A fire that erupted Monday night on the northwest side of Columbus destroyed valuables, including Christmas presents, for a family that includes five children.

But even though Matthew Goff and his kids — ages 5 to 14 — were temporarily left homeless, multiple agencies are joining forces to provide them the best holiday season possible.

The presents were stored in a second-floor room being remodeled above an dettached garage at 4591 N. County Road 150 West. But flames from the 10 p.m. fire gutted the entire upper-floor unit.

Among those who arrived to offer assistance was Capt. Alan Sladek, who headed The Salvation Army in Columbus for seven years before being transferred to Shelbyville in July.

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As part of The Salvation Army’s mobile unit to support first-responders and victims, Sladek was able to secure two rooms for Goff and his children at a local motel, Salvation Army envoy Amy Tompkins said.

It hasn’t been determined yet how long the family will stay in temporary shelter while repairs are made at their home, Tompkins said.

Matthew Goff, 34, told investigators that he was devastated to hear that Christmas presents for his children — ages 5, 9, 11, 12 and 14 — were destroyed, Wilson said.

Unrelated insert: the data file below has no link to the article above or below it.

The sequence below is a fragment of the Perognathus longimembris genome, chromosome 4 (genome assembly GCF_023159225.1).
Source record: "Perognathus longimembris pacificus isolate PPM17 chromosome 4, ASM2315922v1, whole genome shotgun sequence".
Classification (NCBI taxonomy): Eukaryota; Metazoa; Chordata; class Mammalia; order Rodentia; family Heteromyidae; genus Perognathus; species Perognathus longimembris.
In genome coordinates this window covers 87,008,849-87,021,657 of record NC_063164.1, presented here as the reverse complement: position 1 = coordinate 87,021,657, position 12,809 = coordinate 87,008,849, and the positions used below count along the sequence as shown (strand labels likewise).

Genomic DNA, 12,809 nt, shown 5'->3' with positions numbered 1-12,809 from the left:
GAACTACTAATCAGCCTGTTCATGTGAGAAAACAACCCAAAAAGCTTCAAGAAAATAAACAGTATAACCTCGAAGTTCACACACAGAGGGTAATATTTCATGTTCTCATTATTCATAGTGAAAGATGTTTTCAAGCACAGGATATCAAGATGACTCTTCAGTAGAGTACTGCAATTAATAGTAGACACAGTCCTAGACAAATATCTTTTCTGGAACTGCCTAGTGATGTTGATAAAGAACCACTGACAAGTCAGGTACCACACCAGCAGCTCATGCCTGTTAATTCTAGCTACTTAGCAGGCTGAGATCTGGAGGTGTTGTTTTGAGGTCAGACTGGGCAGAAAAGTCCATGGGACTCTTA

However, firefighters at the scene spoke to Goff about the possibility of replacing the items with the assistance of the Columbus Firemen’s Cheer Fund, which each year distributes presents to more than 1,000 children from families in need — and will do so again this year on the morning of Dec. 16.

In addition, The Salvation Army says it can also help replace presents, as well as continue to provide the family with emergency shelter and necessities, Tompkins said.

The Goff family has been placed into the data system for holiday assistance, said Alicia Monroe, director of 2-1-1 of South Central Indiana.

Her organization works to eliminate duplication of services from families seeking help, Monroe said.